Liffey Bridge shortlist down to five

Council considers possible names for new link between Marlborough Street and Hawkins Street

So it's down to five - the shortlist of possible names for the new Liffey bridge between Marlborough Street and Hawkins Street has been revealed.

And it doesn’t even include the most obvious and politically neutral gesture of deferring to the National Theatre.

Cllr Paddy McCartan (Fine Gael) had championed its cause by proposing the "Abbey Bridge", given the theatre's close proximity to the crossing and the likelihood trhat it would become even closer when the Abbey extends onto Eden Quay.

But Dublin City Council’s Commemorative Naming Committee decided today to exclude the National Theatre’s common name when it performed the “difficult task” of reducing the previous shortlist of 10 names to five.


The conteners are Willie Bermingham, founder of Alone; Frank Duff, founder of the Legion of Mary; Rosie Hackett, a trade unionist who was involved in the 1913 Lockout; Kay Mills, who played camogie for Dublin, and Bram Stoker, creator of Dracula.

“The committee have been delighted with the public’s interest in naming this bridge and wish to thank them for their enthusiastic response and outstanding contributions”, said the committee’s chairman, Cllr Dermot Lacey.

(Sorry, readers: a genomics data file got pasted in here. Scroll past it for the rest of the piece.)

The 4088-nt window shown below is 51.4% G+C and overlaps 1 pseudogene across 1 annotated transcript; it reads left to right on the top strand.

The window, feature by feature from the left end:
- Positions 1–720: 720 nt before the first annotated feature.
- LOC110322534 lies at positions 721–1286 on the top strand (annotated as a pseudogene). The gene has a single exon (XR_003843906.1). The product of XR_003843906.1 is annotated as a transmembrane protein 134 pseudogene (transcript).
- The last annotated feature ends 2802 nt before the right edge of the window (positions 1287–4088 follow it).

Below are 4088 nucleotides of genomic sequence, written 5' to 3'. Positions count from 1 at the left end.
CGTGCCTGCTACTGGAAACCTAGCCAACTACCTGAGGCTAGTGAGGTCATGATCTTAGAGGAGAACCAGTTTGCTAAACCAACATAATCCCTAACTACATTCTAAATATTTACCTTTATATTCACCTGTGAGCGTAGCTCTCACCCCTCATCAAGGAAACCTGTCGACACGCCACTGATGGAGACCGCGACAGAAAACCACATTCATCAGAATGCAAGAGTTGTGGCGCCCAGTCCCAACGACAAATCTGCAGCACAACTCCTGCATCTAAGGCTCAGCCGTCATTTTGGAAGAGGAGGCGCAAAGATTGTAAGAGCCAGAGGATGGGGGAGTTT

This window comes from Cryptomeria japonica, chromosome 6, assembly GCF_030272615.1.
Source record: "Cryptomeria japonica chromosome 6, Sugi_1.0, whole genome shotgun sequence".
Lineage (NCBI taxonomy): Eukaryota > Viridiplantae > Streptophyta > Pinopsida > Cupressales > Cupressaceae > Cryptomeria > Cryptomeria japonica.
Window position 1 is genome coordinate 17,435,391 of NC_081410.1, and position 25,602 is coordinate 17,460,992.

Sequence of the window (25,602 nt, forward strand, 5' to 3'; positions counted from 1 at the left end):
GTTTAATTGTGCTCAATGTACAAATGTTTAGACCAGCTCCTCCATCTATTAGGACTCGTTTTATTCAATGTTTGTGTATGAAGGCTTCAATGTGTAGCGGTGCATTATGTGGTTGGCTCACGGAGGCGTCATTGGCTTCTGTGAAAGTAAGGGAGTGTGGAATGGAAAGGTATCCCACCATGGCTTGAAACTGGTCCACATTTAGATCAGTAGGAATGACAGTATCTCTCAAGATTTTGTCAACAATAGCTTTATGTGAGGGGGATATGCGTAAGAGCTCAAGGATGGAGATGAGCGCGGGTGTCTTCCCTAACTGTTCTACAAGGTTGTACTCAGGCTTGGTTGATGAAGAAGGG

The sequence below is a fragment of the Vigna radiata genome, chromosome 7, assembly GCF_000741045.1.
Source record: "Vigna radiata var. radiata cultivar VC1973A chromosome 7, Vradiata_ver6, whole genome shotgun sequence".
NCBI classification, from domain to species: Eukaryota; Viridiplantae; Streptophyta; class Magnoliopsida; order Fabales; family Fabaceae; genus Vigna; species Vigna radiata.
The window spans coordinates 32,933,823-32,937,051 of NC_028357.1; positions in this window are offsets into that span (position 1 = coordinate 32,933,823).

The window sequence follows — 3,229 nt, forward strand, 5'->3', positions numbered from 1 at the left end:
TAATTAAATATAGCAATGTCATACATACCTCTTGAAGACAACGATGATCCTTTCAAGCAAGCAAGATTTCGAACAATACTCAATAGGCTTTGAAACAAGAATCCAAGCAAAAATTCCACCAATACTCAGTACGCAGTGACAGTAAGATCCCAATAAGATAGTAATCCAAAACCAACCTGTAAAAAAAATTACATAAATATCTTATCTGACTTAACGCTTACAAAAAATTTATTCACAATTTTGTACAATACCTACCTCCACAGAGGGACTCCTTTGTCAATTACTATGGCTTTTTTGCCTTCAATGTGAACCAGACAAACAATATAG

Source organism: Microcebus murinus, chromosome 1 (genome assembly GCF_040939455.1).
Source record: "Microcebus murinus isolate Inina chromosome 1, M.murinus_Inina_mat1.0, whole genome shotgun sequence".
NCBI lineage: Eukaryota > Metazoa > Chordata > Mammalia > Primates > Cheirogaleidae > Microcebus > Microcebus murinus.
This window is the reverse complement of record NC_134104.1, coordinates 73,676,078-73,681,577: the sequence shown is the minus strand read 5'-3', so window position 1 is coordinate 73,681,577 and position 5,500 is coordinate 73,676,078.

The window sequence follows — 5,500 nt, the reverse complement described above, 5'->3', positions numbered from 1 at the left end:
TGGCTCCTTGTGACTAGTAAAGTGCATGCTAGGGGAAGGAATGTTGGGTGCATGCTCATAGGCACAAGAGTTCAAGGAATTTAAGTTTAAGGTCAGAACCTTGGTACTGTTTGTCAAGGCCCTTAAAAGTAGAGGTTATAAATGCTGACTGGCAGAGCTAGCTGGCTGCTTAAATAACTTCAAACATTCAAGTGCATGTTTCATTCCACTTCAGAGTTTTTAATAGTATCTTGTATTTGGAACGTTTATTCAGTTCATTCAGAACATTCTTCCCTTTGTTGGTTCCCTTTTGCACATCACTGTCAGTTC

“The names include heroic Dubliners, giants from the world of literature and sport. We have an outstanding shortlist of five, any one of which would be a fitting choice,” he added. The final decision will be made by the full council in the autumn.

Left-wing support is firmly behind Rosie Hackett. Apart from her largely unsung role in 1913, promoters of her cause point out that not one of the 16 bridges over the River Liffey between Heuston Station and the East Link is named after a woman.

The bridge, which is costing an estimated €15 million, will carry the Luas Cross City Line and other public transport linking Marlborough Street on the north side of the Liffey to Hawkins Street on the south side and is now expected to open “early next year”.

Frank McDonald

Frank McDonald

Frank McDonald, a contributor to The Irish Times, is the newspaper's former environment editor